The giant sequoias are an amazing site to behold. They are often the highlight of anyone's California vacation. Giant sequoias are the largest living organism in the world, when measured by volume. And it is easily worth the four-hour drive from Los Angeles or Sacramento to see them. Once you arrive and see them with your own eyes, I promise it'll make you a tree-hugger.
It is hard to capture the scale of a giant sequoia with a camera. Using a wide angle to photograph the whole tree, makes the tree look smaller. But by including an object in the scene - like an automobile, you will then marvel at the trees' size.
There are several paved trails near the park museum that wind through the forest. These are easy, and fun as there are two trees with a hollowed-out tunnel to walk through.
Another great hike is to the top of Moro Rock, located near the Parker Group of trees. It is about a 15-minute uphill walk to the vista. During summertime, the haze may obscure much of the view. You can see a photograph of a sunset from Moro Rock by clicking on the thumbnail to the left.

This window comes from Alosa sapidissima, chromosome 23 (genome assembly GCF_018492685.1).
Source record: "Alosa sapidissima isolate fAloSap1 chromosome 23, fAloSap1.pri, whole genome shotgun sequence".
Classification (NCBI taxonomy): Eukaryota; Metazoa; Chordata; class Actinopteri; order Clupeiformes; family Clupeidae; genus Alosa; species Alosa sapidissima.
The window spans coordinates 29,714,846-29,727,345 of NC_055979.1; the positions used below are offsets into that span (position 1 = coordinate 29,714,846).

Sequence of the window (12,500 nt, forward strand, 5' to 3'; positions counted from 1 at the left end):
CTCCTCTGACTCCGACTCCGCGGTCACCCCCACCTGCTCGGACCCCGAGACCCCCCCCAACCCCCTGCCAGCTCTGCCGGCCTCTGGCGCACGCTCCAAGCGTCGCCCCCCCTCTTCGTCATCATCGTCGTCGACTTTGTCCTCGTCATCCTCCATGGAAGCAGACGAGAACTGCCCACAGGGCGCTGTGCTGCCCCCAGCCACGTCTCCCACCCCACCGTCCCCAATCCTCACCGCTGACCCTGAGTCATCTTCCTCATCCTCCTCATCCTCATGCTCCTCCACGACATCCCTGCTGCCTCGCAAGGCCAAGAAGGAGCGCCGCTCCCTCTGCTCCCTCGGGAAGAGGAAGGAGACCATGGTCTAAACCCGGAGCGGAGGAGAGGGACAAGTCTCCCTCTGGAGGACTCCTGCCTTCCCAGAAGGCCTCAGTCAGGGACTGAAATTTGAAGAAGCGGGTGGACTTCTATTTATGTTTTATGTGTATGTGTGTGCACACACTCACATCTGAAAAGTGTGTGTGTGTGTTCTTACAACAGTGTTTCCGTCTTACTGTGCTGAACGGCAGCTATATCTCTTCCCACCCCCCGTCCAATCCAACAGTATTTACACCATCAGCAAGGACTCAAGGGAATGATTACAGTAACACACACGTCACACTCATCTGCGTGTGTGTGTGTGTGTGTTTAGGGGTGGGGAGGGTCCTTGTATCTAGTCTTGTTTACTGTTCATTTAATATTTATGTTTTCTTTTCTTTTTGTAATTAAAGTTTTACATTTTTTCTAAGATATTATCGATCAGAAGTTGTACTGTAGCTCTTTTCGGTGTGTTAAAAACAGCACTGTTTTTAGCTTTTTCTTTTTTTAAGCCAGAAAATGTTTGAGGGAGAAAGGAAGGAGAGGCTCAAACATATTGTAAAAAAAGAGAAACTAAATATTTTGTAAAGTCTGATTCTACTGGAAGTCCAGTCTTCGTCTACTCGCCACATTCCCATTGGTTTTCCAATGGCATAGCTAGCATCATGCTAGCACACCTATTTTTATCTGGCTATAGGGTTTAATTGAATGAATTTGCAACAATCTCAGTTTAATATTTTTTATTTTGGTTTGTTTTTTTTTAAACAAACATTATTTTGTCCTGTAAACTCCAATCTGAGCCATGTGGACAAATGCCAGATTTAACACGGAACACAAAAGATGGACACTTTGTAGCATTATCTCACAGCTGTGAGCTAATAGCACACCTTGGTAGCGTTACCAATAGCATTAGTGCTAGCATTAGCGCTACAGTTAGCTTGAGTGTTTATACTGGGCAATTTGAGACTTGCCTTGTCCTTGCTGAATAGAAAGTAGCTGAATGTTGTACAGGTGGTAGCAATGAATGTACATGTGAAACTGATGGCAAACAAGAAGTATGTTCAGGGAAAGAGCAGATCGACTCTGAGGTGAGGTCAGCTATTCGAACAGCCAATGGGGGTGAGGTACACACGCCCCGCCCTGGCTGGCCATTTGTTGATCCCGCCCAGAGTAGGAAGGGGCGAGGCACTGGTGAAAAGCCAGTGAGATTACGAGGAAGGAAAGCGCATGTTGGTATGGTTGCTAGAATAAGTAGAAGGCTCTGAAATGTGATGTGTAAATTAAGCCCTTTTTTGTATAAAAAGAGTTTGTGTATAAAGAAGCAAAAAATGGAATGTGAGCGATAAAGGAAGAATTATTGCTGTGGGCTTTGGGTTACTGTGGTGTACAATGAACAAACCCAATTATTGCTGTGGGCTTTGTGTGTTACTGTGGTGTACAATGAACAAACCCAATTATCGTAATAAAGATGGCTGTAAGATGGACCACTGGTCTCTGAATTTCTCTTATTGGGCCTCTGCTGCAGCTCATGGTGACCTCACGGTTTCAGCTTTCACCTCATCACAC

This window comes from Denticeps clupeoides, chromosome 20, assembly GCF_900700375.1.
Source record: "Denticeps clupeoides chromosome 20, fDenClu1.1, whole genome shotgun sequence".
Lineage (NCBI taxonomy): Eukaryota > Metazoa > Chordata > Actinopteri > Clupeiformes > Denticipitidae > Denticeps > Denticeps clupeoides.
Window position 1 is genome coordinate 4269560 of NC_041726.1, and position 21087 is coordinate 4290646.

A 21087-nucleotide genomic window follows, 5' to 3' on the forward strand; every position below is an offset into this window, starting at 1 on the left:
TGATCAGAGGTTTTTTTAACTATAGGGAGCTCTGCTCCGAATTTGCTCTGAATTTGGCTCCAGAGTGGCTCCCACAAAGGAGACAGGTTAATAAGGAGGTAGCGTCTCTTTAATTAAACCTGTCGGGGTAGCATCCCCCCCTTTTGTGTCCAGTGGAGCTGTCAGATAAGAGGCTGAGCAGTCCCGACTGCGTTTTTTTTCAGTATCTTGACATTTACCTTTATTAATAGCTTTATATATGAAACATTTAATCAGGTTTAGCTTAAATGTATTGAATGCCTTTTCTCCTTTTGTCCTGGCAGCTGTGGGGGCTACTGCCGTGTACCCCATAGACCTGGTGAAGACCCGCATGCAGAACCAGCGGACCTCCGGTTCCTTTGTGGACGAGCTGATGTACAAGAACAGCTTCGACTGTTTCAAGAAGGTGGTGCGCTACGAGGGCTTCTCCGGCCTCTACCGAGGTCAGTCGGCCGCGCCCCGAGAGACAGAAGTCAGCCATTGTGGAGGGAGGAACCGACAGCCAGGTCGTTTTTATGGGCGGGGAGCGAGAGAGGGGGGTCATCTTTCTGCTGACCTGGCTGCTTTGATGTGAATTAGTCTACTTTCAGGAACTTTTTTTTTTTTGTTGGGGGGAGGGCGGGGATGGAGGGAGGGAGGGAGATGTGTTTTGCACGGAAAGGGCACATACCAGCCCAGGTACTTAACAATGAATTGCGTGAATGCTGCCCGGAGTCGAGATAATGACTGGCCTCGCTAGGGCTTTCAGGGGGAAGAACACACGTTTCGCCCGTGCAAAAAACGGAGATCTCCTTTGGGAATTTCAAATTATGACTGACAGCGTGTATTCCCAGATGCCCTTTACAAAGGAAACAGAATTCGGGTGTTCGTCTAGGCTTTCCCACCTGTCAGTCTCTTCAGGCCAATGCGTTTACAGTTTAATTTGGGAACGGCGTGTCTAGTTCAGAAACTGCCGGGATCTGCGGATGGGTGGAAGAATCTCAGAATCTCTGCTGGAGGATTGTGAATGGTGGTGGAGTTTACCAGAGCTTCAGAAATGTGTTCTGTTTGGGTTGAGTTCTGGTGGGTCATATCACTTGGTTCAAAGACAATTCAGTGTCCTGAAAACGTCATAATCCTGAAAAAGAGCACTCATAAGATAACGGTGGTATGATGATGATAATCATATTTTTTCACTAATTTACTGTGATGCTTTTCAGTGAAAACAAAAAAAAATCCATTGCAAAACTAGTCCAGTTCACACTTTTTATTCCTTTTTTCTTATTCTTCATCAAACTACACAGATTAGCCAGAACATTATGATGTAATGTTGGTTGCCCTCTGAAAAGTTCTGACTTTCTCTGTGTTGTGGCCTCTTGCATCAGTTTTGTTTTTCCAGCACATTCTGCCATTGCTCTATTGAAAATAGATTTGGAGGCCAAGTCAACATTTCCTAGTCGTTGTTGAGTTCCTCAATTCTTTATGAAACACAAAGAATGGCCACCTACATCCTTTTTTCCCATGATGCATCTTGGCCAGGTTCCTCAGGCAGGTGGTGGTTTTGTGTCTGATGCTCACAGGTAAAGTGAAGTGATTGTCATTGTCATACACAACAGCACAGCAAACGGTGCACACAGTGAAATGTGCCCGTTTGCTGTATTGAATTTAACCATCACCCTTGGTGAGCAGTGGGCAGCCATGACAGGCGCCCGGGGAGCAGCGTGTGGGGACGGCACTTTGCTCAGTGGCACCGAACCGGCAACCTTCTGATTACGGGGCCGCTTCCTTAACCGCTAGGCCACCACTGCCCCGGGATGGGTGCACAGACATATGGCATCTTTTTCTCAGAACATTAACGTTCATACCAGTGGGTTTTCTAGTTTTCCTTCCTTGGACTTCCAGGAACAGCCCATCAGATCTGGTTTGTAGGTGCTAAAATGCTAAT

Be sure to hike the Crescent Meadow trail. John Muir called it the "Gem of the Sierras". Along the trail is an old hollow log that a pioneer from the 1800's made into a summer home.
Sequoia National Park is also great place to see black bears. I spotted several at dawn and dusk along the roadways and parking lots. Of course, this was during the off-season, so your odds may not be as good. Never approach a bear, but do admire them from the safety of your car. If you're staying at the lodge in the park, be sure to remove all food from your car.
These ancient sequoias have been around since the dinosaurs. They have survived logging, fires and insects. The newest threat - air pollution from the San Francisco Bay area - may be doing more damage than realized. But for now the trees still stand waiting for your visit...and a hug!